Minneapolis, MN – For the first time in nearly three years, states will resume Medicaid eligibility redeterminations and disenrollments, a move expected to result in up to 15 million people losing Medicaid and Children’s Health Insurance (CHIP) coverage. Healthinsurance.org is providing key information about this policy change, including steps consumers can take to stay insured.
The federal spending bill passed in December notified states they could begin disenrollments that have been paused for three years during the COVID-19 public health emergency. As a result of this change, some states could begin disenrollment for those who are no longer eligible as early as April 1, 2023.
“For nearly three years, the public health emergency has allowed millions of people to continue to receive Medicaid coverage, even if their circumstances have changed and they no longer meet the eligibility rules,” said Louise Norris, health policy analyst for healthinsurance.org. “Those people identified as ineligible, as well as people who fail to respond to renewal notices, may be disenrolled from Medicaid over the coming months. That would be a huge change for them. Medicaid beneficiaries need to be aware this is happening and be prepared to act if they are at risk of losing coverage or are disenrolled.”
State notifications are critical
States will begin sending notifications to Medicaid enrollees, either informing them that they’re no longer eligible or requesting information to help the state determine their eligibility.
Healthinsurance.org urges Medicaid enrollees to:
- Make sure their contact information with Medicaid is up-to-date so a notification won’t be delayed.
- Watch for notices to arrive by mail, email, or text messages, and respond promptly to any requests for information. Be aware that the process will vary from one state to another.
- Talk to their employer if they’ve previously waived group coverage to ensure they know how to enroll when the time comes.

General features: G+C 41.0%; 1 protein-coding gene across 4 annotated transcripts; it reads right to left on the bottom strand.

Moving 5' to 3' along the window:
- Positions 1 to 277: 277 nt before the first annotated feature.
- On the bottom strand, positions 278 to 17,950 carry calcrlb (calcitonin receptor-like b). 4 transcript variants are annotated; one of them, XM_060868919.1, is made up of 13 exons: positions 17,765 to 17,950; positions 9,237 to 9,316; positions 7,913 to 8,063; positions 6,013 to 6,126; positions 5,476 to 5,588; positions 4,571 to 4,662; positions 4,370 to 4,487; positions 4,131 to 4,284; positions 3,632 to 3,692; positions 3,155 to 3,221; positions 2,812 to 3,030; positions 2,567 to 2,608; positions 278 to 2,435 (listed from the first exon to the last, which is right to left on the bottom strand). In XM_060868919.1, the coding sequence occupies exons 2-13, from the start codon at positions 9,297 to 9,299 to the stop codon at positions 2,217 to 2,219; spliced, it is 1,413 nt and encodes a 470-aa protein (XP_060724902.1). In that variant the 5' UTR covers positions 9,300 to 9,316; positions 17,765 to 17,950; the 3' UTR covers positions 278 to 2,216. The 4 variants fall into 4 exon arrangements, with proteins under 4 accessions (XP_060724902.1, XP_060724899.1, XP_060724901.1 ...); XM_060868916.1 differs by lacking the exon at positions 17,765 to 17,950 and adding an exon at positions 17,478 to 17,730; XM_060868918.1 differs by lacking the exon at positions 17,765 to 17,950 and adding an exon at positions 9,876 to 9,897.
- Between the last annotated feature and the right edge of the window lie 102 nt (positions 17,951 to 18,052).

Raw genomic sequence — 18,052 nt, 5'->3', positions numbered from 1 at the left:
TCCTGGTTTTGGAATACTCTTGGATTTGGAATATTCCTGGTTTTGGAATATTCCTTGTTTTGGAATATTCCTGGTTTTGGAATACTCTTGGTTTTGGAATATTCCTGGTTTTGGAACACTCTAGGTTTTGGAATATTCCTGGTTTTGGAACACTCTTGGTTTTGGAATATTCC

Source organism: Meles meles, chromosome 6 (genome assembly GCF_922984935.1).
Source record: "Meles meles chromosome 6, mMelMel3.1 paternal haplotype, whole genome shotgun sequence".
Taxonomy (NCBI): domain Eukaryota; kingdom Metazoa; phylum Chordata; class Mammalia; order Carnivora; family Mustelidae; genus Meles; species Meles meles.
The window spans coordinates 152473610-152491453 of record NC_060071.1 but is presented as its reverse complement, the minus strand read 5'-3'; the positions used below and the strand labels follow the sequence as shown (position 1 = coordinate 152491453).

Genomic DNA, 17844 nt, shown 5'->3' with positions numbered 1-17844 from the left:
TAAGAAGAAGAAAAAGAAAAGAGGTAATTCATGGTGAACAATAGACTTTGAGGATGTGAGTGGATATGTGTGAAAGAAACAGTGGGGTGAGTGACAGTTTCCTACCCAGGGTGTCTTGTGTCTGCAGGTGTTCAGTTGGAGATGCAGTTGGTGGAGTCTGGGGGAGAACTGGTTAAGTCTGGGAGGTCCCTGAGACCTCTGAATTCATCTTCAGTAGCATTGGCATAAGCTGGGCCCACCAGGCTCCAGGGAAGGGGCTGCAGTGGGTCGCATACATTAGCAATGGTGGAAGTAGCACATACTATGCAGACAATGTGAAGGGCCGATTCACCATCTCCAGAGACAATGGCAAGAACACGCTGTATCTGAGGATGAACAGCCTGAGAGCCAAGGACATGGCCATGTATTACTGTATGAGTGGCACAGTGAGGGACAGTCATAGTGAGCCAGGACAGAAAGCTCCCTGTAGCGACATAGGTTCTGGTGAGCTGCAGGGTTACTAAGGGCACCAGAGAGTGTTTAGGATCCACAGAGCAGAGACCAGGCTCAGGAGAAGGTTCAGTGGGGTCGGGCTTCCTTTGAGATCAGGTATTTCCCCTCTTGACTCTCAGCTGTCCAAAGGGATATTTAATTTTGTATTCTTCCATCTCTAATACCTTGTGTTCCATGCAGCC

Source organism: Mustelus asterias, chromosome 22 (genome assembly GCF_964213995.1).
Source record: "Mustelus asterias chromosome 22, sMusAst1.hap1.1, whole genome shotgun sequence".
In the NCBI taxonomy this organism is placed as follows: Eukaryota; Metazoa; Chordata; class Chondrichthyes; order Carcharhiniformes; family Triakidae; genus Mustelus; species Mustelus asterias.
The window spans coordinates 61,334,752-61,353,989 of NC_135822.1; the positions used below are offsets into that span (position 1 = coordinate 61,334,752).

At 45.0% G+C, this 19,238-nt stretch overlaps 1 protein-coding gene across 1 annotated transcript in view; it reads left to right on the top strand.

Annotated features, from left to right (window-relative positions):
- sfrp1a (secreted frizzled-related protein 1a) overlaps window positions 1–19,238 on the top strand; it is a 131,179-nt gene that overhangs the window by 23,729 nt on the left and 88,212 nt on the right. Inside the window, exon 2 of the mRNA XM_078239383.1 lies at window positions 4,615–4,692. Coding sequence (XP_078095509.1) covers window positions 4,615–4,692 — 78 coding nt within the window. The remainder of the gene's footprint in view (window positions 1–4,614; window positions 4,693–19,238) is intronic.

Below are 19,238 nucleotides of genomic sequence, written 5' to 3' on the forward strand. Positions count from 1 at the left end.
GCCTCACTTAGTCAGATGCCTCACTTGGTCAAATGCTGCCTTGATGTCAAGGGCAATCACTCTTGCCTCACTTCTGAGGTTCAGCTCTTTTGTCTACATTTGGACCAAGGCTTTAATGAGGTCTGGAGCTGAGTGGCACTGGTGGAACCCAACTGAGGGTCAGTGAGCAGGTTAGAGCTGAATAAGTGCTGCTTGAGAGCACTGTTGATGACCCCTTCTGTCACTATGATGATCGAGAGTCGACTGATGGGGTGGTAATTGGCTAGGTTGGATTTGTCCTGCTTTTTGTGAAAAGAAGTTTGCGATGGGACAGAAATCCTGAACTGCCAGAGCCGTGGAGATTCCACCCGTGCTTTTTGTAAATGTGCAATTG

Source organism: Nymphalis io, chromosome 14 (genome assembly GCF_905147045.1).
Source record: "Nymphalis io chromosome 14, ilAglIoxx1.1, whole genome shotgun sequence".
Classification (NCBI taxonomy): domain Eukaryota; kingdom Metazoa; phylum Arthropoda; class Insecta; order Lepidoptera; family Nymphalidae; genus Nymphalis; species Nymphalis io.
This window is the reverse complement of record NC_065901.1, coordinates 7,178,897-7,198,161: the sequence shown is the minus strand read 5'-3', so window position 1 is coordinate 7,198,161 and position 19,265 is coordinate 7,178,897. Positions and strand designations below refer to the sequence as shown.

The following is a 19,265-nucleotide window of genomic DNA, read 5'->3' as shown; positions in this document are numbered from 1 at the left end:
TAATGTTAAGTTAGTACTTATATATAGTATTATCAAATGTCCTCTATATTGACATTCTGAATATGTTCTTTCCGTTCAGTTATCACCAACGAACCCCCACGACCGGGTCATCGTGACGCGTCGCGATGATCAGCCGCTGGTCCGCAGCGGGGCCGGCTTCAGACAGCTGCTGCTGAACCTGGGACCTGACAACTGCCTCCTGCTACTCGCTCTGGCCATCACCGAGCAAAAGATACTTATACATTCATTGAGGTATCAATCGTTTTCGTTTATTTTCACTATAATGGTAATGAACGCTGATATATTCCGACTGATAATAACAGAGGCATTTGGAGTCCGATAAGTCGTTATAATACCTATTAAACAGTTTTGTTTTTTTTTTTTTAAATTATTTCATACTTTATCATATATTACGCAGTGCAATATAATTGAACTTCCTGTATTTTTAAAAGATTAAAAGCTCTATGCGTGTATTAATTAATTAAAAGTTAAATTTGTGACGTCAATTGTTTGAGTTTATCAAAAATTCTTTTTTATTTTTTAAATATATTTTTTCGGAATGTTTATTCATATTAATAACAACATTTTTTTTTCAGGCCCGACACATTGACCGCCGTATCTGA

“Everyone with Medicaid will have their eligibility re-checked during the 12-month period that starts in April, and although most enrollees will remain eligible for Medicaid, millions will not. We strongly urge Medicaid enrollees to understand as soon as possible whether they qualify for Medicaid going forward,” Norris said. “And if they’re at risk of disenrollment, research about replacement coverage should start as soon as possible, and certainly as soon as they receive notice that their eligibility is being redetermined.”
Don’t miss deadlines for replacement coverage
People who no longer qualify for Medicaid may be eligible for an employer-sponsored plan, a marketplace plan, or Medicare. Depending on the plan, there are different deadlines to enroll.
ACA marketplaces and employers will have special enrollment windows for many of these disenrolled individuals. An employer enrollment period may only be 30 days long, and ACA special enrollment periods are also limited.
“We are facing one of the biggest shifts in health care since the marketplaces first debuted under the Affordable Care Act,” Norris said. “A big concern is that individuals won’t act in time to secure replacement coverage.”
Healthinsurance.org is a free online source of consumer health resources, including information about individual health insurance, major medical insurance and affordable medical insurance.
Amy Fletcher Faircloth [email protected]